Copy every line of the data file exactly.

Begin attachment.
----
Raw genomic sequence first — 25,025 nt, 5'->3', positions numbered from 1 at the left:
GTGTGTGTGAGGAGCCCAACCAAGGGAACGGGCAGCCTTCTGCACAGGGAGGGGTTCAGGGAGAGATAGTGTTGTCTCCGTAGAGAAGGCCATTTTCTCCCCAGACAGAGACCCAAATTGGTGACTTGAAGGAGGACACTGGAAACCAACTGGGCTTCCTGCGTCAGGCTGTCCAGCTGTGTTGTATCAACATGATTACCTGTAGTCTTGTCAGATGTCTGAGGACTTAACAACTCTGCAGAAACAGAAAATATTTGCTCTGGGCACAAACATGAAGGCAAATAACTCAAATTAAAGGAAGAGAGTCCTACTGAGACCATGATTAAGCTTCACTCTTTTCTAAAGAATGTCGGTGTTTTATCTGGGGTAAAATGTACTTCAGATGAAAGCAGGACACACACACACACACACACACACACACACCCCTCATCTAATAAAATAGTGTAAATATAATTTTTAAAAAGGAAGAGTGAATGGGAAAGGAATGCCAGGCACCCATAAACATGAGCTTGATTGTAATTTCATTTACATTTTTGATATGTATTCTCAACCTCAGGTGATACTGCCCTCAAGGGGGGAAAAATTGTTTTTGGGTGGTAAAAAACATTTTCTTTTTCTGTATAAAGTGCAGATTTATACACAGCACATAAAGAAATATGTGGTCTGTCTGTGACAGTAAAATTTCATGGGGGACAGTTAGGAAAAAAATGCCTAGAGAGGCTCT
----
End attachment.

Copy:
Raw genomic sequence first — 25,025 nt, 5'->3', positions numbered from 1 at the left:
GTGTGTGTGAGGAGCCCAACCAAGGGAACGGGCAGCCTTCTGCACAGGGAGGGGTTCAGGGAGAGATAGTGTTGTCTCCGTAGAGAAGGCCATTTTCTCCCCAGACAGAGACCCAAATTGGTGACTTGAAGGAGGACACTGGAAACCAACTGGGCTTCCTGCGTCAGGCTGTCCAGCTGTGTTGTATCAACATGATTACCTGTAGTCTTGTCAGATGTCTGAGGACTTAACAACTCTGCAGAAACAGAAAATATTTGCTCTGGGCACAAACATGAAGGCAAATAACTCAAATTAAAGGAAGAGAGTCCTACTGAGACCATGATTAAGCTTCACTCTTTTCTAAAGAATGTCGGTGTTTTATCTGGGGTAAAATGTACTTCAGATGAAAGCAGGACACACACACACACACACACACACACACACCCCTCATCTAATAAAATAGTGTAAATATAATTTTTAAAAAGGAAGAGTGAATGGGAAAGGAATGCCAGGCACCCATAAACATGAGCTTGATTGTAATTTCATTTACATTTTTGATATGTATTCTCAACCTCAGGTGATACTGCCCTCAAGGGGGGAAAAATTGTTTTTGGGTGGTAAAAAACATTTTCTTTTTCTGTATAAAGTGCAGATTTATACACAGCACATAAAGAAATATGTGGTCTGTCTGTGACAGTAAAATTTCATGGGGGACAGTTAGGAAAAAAATGCCTAGAGAGGCTCT